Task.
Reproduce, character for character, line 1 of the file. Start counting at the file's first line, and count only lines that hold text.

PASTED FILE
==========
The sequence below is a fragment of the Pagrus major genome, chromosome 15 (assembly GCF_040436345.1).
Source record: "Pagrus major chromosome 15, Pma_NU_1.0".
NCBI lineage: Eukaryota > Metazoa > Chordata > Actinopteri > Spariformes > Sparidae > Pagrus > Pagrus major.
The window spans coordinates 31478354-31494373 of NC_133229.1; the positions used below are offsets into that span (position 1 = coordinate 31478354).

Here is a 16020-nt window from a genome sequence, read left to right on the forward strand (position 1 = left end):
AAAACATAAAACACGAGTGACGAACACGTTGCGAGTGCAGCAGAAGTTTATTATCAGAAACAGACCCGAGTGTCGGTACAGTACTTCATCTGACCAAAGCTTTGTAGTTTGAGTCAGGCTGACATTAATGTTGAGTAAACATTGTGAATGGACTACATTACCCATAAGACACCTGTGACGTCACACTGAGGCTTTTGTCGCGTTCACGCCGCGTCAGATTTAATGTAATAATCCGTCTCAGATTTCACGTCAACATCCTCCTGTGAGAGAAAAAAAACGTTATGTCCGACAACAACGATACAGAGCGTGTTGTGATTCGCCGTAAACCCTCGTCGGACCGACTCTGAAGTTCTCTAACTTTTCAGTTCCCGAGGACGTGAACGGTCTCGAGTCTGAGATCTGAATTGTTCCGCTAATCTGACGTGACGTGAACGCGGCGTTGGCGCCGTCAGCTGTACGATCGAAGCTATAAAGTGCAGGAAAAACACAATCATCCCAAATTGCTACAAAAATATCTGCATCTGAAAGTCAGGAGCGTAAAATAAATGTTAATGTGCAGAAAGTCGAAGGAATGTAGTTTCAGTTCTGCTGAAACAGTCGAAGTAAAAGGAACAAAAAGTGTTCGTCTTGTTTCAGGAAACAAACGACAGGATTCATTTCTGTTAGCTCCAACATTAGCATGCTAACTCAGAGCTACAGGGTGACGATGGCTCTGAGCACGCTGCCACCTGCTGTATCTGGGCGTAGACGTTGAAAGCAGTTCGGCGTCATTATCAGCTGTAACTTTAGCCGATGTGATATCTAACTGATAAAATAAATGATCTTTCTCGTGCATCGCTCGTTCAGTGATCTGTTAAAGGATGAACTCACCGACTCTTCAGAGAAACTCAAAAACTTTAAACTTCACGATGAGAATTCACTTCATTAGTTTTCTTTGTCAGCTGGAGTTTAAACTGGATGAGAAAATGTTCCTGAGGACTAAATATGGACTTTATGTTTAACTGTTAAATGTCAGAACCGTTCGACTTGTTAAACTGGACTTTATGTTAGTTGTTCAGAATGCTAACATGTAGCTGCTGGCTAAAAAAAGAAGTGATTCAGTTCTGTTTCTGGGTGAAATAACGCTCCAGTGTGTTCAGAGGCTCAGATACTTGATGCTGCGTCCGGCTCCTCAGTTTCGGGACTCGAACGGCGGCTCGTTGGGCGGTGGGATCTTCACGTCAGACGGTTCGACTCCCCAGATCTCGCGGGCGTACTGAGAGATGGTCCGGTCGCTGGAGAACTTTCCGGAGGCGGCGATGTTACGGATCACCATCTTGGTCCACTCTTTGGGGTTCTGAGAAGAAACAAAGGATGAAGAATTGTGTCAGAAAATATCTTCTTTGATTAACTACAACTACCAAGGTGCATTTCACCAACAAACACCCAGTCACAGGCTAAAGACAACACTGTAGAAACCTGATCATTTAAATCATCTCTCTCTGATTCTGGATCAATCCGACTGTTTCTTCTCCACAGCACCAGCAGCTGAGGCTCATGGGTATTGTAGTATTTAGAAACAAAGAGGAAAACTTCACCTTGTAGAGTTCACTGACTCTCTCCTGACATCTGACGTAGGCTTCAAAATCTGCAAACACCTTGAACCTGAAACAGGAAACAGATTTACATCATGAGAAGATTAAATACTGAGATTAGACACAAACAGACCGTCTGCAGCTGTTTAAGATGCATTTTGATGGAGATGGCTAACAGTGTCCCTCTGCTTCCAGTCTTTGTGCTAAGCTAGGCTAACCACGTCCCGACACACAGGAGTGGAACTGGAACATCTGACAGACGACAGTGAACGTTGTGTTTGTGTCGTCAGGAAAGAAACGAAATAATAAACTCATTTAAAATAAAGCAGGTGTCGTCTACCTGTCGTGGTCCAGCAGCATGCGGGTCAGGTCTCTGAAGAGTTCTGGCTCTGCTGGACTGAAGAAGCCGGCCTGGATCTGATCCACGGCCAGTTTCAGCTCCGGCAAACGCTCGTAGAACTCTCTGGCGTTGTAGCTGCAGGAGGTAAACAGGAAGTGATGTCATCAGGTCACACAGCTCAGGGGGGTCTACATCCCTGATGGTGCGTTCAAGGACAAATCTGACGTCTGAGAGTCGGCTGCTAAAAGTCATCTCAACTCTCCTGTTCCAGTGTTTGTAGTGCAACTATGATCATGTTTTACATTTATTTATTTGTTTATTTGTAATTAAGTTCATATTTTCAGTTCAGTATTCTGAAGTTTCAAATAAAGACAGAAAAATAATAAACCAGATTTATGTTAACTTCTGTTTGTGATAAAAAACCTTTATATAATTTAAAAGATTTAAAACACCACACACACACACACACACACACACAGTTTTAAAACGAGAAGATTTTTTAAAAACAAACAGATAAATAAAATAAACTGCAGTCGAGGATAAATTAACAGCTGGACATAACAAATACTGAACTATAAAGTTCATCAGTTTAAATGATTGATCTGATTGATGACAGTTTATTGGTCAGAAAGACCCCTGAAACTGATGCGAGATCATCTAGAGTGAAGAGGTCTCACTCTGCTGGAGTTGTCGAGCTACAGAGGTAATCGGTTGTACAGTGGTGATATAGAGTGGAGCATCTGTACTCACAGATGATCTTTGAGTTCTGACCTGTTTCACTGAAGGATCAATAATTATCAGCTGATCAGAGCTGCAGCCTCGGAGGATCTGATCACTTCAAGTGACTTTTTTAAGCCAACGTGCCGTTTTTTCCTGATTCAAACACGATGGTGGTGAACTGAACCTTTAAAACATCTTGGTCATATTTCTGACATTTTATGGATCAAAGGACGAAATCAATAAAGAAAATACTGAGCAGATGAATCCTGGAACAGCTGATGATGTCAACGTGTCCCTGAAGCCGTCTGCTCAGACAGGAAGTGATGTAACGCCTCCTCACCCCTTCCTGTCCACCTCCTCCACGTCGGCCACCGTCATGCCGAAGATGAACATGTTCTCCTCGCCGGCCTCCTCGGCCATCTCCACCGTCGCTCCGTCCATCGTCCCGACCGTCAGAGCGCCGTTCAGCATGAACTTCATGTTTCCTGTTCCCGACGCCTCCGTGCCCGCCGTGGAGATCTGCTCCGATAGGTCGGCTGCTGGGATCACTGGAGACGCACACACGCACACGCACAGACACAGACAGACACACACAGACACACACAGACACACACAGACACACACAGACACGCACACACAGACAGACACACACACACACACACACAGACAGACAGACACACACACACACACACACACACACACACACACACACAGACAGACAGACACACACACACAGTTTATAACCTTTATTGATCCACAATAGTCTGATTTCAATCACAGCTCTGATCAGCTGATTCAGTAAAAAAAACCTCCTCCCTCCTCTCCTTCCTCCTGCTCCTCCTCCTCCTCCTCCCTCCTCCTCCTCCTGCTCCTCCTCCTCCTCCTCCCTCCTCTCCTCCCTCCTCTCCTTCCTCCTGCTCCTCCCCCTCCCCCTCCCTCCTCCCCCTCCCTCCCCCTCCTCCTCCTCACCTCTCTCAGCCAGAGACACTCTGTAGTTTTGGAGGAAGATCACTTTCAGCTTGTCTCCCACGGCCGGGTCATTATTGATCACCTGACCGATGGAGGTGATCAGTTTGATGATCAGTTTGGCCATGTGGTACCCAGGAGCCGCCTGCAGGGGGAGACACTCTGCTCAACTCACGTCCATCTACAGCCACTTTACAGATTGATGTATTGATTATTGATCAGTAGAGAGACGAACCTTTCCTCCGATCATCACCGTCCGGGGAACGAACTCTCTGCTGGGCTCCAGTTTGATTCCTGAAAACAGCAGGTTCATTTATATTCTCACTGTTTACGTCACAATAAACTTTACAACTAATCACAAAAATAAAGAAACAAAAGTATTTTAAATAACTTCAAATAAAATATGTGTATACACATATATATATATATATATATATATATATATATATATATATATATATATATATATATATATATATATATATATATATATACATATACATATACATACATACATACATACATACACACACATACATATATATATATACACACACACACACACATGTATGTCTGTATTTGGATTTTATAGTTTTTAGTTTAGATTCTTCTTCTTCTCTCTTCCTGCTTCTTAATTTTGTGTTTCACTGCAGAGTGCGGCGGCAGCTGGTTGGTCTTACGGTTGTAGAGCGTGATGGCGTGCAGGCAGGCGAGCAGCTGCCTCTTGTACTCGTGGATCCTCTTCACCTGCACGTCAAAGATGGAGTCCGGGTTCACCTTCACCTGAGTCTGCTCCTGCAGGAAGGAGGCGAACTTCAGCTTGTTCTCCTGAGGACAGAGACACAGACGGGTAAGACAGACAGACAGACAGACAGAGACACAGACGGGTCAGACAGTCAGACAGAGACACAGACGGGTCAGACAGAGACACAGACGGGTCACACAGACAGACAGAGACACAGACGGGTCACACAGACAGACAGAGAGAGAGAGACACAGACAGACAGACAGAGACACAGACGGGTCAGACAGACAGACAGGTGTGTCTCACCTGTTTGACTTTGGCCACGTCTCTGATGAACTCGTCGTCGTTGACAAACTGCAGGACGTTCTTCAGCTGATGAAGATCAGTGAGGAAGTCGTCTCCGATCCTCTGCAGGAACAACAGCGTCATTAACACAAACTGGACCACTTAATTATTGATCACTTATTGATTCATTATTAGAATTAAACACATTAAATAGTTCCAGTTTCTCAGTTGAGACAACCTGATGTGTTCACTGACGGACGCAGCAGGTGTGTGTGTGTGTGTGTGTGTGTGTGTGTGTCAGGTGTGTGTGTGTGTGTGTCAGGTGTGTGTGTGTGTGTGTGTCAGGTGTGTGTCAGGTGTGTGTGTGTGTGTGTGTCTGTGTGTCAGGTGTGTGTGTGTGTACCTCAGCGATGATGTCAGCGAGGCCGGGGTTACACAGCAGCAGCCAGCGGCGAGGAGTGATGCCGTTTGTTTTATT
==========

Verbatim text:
The sequence below is a fragment of the Pagrus major genome, chromosome 15 (assembly GCF_040436345.1).